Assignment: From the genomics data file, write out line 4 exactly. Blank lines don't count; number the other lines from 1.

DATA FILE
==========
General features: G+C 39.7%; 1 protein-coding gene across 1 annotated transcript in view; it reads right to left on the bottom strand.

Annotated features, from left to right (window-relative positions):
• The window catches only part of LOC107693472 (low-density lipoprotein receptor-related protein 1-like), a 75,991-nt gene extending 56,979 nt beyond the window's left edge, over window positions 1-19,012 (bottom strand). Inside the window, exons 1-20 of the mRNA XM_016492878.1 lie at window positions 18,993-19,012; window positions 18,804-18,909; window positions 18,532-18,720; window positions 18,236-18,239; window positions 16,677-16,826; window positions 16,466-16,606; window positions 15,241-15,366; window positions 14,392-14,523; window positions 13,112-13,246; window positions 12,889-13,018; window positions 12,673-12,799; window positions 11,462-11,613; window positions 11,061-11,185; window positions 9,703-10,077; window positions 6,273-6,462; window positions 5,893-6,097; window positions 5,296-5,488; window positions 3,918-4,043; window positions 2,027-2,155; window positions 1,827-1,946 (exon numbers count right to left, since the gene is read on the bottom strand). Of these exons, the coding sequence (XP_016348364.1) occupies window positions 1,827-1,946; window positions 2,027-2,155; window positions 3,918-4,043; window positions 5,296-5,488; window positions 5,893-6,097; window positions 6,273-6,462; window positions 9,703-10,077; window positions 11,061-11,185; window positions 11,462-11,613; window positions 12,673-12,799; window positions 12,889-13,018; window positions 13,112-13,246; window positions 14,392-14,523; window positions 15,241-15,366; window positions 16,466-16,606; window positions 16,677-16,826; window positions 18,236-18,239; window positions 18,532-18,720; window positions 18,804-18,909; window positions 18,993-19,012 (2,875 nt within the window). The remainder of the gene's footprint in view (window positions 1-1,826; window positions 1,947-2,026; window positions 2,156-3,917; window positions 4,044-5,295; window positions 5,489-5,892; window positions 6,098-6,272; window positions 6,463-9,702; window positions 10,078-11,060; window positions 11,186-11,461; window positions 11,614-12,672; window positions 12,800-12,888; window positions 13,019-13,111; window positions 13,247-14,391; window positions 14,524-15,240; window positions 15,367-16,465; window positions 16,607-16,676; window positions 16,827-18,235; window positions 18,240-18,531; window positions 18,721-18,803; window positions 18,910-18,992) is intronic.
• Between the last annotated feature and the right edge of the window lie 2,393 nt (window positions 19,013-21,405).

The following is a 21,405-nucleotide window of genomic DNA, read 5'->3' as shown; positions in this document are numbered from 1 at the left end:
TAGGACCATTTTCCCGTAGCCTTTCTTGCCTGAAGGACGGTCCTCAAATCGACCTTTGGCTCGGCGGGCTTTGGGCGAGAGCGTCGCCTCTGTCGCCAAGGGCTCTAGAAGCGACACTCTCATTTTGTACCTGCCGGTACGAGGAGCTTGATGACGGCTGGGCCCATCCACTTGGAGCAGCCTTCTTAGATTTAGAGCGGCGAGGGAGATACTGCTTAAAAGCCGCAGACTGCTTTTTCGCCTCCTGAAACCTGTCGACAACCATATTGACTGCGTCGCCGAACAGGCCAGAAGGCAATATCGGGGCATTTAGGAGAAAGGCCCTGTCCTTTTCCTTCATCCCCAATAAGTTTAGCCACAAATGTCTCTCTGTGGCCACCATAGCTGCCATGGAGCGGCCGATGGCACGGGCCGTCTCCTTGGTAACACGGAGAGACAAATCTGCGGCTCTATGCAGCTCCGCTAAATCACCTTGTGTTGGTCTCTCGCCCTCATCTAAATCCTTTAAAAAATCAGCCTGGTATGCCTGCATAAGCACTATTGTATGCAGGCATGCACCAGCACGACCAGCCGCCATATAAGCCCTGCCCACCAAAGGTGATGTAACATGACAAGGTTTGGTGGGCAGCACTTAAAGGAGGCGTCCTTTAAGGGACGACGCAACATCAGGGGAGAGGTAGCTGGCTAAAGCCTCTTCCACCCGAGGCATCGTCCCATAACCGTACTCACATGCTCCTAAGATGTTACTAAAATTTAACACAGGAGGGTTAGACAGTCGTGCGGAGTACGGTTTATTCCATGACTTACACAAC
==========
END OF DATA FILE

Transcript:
• Between the last annotated feature and the right edge of the window lie 2,393 nt (window positions 19,013-21,405).